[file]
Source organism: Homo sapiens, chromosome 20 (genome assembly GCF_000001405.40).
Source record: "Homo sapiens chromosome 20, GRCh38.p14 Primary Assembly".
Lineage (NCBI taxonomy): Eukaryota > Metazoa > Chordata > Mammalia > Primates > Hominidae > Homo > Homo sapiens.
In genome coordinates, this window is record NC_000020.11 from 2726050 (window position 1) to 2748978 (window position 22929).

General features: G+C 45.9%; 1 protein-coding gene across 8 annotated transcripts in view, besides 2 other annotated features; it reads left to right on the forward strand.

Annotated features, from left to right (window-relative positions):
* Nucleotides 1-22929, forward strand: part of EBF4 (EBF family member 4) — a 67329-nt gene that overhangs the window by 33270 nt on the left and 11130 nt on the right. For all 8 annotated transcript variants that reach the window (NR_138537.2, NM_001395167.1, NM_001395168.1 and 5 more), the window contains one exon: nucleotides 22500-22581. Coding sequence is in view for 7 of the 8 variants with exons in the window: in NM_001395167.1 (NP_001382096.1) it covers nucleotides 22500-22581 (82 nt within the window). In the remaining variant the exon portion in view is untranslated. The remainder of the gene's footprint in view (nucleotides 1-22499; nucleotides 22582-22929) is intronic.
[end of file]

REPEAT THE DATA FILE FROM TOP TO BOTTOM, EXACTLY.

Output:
Source organism: Homo sapiens, chromosome 20 (genome assembly GCF_000001405.40).
Source record: "Homo sapiens chromosome 20, GRCh38.p14 Primary Assembly".
Lineage (NCBI taxonomy): Eukaryota > Metazoa > Chordata > Mammalia > Primates > Hominidae > Homo > Homo sapiens.
In genome coordinates, this window is record NC_000020.11 from 2726050 (window position 1) to 2748978 (window position 22929).

General features: G+C 45.9%; 1 protein-coding gene across 8 annotated transcripts in view, besides 2 other annotated features; it reads left to right on the forward strand.

Annotated features, from left to right (window-relative positions):
* Nucleotides 1-22929, forward strand: part of EBF4 (EBF family member 4) — a 67329-nt gene that overhangs the window by 33270 nt on the left and 11130 nt on the right. For all 8 annotated transcript variants that reach the window (NR_138537.2, NM_001395167.1, NM_001395168.1 and 5 more), the window contains one exon: nucleotides 22500-22581. Coding sequence is in view for 7 of the 8 variants with exons in the window: in NM_001395167.1 (NP_001382096.1) it covers nucleotides 22500-22581 (82 nt within the window). In the remaining variant the exon portion in view is untranslated. The remainder of the gene's footprint in view (nucleotides 1-22499; nucleotides 22582-22929) is intronic.